How To Fly Your Pets Internationally

Most people are familiar with the concept of flying a pet in the cargo hold of a commercial airliner. What many don't know, is that you can fly your cat (or dog, for that matter) in the cabin with you, as long as it meets the weight requirements provided by the airline. Not all airlines allow this, but there are plenty that do.

(As an aside, and contrary to popular belief, cargo holds are climate controlled, sound proofed, pressurized and often contain crew bunks - they are perfectly comfortable for pets and people, so if your pet has to travel in cargo, don't sweat it.) For today's example, I'm going to use Northwest's rules and regulations, because I have experience with them. Bear in mind, however, that all airlines partner with foreign airlines. This means that while you might be booking a Northwest flight from Dulles to Amsterdam - you might actually be flying on a KLM plane. Why does this matter? Because the two companies have different weight restrictions, Northwest allowing slightly larger pets in the cabin.

Let's take a look at some of the rules for flying in cabin.

What are the weight requirements for NWA?

Your pet and carrier combined cannot weigh more than 15 pounds. If you will be flying on a KLM plane, this maximum is reduced, so be sure to contact them directly and ask.

How do I arrange tickets?

You call their customer service line and tell them you're flying on a certain date and you want to buy a ticket for your pet. Because cat allergies are somewhat common, no more than 2 cats are permitted in the cabin at one time, so it's important you be sure to reserve their place in time.

The following are NWA's contact numbers:

  • 1-800-225-2525 For advance reservations when traveling with your pet domestically.

  • 1-800-447-4747. For international information

  • 1-800-328-2298 For Deaf/Hard of Hearing TTY

  • 1-800-NWCARGO (1-800-692-2746) When your pet is traveling unaccompanied.

  • 1-888-NWA-4PET (692-4738) For pet travel requirements/information.

How much does it cost?

One ticket costs $80.

What kind of carrier do you need?

You'll need a soft (but sturdy) carrier that you can fit under the seat in front of you. Obviously, the hard crates will not conform to that kind of space, but there are numerous alternatives. Your pet needs to be able to stand up and turn around inside, so don't get anything too small.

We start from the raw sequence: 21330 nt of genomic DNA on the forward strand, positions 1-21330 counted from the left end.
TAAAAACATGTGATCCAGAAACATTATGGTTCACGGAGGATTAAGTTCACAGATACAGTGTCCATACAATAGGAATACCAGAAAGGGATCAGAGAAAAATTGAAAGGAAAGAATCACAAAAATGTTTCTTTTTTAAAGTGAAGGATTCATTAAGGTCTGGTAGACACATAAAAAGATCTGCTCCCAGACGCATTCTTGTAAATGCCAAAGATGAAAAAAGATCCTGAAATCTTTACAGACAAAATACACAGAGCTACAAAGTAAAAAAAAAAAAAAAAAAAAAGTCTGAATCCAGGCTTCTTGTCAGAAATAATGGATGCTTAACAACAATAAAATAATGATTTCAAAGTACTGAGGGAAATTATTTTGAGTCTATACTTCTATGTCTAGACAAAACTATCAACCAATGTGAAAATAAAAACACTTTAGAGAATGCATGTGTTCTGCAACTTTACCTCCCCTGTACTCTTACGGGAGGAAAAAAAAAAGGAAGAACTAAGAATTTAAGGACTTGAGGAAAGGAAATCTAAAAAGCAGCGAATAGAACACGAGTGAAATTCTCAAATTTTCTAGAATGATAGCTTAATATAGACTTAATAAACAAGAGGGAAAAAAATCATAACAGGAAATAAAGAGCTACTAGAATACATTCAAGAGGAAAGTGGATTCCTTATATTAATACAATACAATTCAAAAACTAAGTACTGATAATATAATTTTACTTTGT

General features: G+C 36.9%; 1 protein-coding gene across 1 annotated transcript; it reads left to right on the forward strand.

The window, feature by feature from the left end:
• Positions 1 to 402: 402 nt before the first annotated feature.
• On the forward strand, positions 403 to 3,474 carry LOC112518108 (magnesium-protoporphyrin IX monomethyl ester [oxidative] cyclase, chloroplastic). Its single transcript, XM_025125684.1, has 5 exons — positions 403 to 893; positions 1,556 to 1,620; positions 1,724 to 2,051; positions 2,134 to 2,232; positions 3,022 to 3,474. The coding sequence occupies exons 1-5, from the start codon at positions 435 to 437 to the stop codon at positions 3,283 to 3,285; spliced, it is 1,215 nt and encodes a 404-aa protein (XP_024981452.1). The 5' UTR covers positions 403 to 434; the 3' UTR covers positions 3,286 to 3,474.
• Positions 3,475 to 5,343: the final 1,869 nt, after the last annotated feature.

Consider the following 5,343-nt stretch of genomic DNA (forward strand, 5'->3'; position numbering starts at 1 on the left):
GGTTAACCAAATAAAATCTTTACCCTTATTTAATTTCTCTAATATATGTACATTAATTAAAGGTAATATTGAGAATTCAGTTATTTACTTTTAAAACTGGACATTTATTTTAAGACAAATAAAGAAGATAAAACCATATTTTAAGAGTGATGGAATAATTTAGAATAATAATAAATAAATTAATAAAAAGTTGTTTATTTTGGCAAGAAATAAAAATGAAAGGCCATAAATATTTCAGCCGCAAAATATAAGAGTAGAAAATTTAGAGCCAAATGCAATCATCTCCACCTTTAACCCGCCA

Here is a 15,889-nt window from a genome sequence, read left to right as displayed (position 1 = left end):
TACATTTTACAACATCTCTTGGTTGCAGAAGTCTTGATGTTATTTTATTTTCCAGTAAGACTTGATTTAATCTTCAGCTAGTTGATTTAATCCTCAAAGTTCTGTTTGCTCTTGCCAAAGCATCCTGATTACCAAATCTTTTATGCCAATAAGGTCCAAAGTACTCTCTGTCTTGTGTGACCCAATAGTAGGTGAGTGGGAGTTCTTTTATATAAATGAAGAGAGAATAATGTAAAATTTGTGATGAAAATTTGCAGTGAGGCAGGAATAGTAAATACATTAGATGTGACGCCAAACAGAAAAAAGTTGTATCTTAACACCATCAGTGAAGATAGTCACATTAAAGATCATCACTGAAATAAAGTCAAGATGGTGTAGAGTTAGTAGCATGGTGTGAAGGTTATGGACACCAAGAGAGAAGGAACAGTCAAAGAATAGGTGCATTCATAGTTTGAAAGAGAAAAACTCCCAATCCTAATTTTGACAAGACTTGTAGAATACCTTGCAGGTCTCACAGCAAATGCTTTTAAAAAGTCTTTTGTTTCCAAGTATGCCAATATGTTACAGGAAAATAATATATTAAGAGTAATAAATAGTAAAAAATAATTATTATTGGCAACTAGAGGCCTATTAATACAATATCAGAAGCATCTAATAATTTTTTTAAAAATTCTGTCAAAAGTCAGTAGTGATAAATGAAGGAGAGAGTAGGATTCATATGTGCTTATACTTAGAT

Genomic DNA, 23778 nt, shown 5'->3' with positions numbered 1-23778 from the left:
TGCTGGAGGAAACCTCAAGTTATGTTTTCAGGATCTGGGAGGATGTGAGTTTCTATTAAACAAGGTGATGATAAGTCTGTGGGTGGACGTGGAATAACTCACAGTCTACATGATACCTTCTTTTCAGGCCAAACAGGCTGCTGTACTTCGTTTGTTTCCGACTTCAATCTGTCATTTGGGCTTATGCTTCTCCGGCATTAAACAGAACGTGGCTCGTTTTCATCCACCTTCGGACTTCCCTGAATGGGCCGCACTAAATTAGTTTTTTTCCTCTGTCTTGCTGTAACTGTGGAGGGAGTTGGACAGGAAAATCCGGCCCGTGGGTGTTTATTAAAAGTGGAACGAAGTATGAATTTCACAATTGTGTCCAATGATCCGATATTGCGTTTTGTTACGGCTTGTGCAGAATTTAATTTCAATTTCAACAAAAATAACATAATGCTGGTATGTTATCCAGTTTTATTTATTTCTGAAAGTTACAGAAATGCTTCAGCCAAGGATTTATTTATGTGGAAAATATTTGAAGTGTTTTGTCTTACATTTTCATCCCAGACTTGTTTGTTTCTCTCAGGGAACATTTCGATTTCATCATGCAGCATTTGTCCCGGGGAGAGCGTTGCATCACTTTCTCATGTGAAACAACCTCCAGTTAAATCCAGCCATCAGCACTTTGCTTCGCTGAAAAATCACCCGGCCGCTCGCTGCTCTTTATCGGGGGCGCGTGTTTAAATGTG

You'll also need to have the carrier lined with an absorbent pad, in case your kitty tinkles during the flight. You can buy the appropriate pads from most pet shops, and they are not expensive. It is *not* sufficient to line it with newspaper. You'll need a method to give Garfield water, too, though it's unlikely he'll be interested in drinking during the flight.

Should I sedate my pet?

NO, absolutely not! The American Veterinary Association strongly recommends against this, and for good reason. There is no way to predict what effect high altitudes could have on your animal. Do not risk this.

What documents do I need?

Northwest states they don't require health certificates for household domestic pets - but if you are traveling internationally, you are going to need one before you can clear customs. You will need documentation that states your pet's rabies vaccine is current (it needs to have been administered more than 30 days before you travel, but can't exceed a year's time). You will also need a health certificate issued by a Vet which states your animal is in good health and can travel.

Note: If you are emigrating to the UK, it is now possible to do so with your pet, and without the 6 month quarantine. Don't leave your pet behind, you can take them with you!. More info here: